Before the show begins, Matt poses on stage. Behind him is a mural telling the story of Cymbeline.
"O, for a horse with wings" cries Imogen, impatient to see her Posthumus.
Because we've developed this relationship with the Northwest Classical Theater Company, it's fun to try and figure out how they are going to bring to life certain scenes. For instance, in this play, a character gets his head cut off--don't worry, he deserves it--and there is some dialogue where one character holds up the head and brandishes it about while discussing how he came to cut off the head. A theater of more means has more ability to hold up heads and brandish them about. They could, for instance, have a head made of silicon and hold it up. Or, the audience could be sitting far enough away that they could make a passable imitation of the head and no one would notice. But in this theater, when there is not really a "backstage" and the actors are never farther than eight feet from some part of the audience, how in the world would they brandish about a head?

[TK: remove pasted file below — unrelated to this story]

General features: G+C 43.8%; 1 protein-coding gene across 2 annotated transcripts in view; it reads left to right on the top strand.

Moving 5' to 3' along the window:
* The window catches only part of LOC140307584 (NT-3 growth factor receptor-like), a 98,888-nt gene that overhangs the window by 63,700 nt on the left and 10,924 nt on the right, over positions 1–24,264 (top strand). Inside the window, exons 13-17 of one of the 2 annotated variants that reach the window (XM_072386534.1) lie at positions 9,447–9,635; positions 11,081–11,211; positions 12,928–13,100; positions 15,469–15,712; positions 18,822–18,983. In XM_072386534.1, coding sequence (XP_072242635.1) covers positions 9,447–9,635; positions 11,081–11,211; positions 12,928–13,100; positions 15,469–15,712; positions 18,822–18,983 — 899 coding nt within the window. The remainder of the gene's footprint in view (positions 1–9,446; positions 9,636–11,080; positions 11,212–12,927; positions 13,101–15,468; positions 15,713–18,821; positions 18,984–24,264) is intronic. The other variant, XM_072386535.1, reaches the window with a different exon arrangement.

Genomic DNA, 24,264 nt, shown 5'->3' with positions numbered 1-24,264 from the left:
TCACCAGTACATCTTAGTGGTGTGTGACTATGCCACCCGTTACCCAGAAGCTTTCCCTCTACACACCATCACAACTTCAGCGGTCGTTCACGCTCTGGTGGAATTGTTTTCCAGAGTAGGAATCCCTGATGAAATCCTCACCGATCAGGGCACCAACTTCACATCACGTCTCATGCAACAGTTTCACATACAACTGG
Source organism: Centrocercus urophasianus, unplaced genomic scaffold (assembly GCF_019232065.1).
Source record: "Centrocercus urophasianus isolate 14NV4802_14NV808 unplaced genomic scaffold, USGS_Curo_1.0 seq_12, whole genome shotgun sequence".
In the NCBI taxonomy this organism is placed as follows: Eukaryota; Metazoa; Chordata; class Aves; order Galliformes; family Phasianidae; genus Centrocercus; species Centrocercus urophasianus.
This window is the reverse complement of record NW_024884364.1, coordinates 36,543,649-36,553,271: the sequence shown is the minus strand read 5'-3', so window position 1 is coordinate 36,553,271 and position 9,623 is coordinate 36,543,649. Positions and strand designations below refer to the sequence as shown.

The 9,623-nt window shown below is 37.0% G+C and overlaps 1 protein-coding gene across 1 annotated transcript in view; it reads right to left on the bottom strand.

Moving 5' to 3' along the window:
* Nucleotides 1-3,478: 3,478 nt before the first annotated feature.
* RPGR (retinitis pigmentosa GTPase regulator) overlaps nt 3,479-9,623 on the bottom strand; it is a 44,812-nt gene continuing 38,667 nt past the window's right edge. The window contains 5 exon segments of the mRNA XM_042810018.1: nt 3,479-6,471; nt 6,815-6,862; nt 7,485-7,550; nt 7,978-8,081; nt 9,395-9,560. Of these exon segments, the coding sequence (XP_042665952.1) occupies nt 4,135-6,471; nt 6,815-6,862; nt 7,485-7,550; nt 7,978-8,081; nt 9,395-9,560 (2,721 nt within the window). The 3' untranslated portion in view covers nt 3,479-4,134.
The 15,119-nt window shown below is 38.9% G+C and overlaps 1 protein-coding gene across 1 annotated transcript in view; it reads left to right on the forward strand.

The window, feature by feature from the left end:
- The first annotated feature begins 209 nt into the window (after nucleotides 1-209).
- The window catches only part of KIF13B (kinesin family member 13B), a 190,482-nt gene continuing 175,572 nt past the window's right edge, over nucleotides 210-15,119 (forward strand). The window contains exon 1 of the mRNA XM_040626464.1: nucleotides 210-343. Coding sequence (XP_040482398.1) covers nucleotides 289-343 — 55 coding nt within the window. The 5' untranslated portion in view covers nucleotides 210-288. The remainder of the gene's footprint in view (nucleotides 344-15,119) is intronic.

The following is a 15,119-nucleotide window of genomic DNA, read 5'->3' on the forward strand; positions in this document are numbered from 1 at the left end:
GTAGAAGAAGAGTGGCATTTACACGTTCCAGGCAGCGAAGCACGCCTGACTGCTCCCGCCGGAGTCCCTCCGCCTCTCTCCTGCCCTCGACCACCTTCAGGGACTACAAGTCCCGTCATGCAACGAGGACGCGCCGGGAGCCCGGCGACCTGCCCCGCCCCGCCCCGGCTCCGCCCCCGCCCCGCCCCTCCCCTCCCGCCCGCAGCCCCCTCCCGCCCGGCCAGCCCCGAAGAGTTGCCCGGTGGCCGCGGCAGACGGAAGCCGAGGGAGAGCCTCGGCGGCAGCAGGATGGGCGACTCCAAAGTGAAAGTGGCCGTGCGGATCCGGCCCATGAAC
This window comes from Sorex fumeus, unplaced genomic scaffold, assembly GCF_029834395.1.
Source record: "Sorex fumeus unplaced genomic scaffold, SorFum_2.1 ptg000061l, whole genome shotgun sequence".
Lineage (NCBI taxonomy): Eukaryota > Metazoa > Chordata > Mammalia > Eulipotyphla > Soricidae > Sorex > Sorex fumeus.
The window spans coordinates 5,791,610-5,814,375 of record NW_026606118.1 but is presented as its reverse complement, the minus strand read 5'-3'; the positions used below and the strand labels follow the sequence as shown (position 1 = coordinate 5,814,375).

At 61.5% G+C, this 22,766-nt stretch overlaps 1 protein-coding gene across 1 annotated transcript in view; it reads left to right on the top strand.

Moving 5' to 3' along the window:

I can tell you that they successfully did "cut off" a head and brandish it about and it was one of the funniest parts of the play. They also managed to consolidate an entire very bizarre scene where Jupiter (you know, the god) was to visit a sleeping Posthumus. Instead, they substituted Johnny Cash singing U2s song "One" while visions appeared on stage. With apologies to Shakespeare, it worked much better. Of course, the Bard didn't have access to Cash, Bono or the Edge, and was at a disadvantage. Overall, this was a delightful production and I'm happy that we discovered this company.
In this production Nathan Gale and David Burnett were funny in multiple roles, mainly that of Arviragus and Guiderius. I hope we see them again in future productions. Melissa Whitney was outstanding (as usual) as Imogen. The male "NWCTC members trio" of Butch Flowers, Tom Walton and Grant Turner brought great life to their roles of Pisanio, Posthumus and Iachimo. Rhianna Walton, though no Doll Tearsheet, was an excellent one-eyed soothsayer. Matt and I have run into Matthew Dieckman a few times over the past few months, as much as you can run into someone you recognize from a play. His Cloten was sufficiently "rotten" and I the image of his head being lofted about onstage will probably be a highlight of my theater memories for years to come.
After the play, we stayed for cupcakes and sang "Happy Birthday" to Shakespeare, who turned 422 that weekend.
Cymbeline closes May 15, and your next opportunity to take in this fabulous company is October 14, when they begin their 2011-2012 season with King John. I know where I will be going for my birthday this year.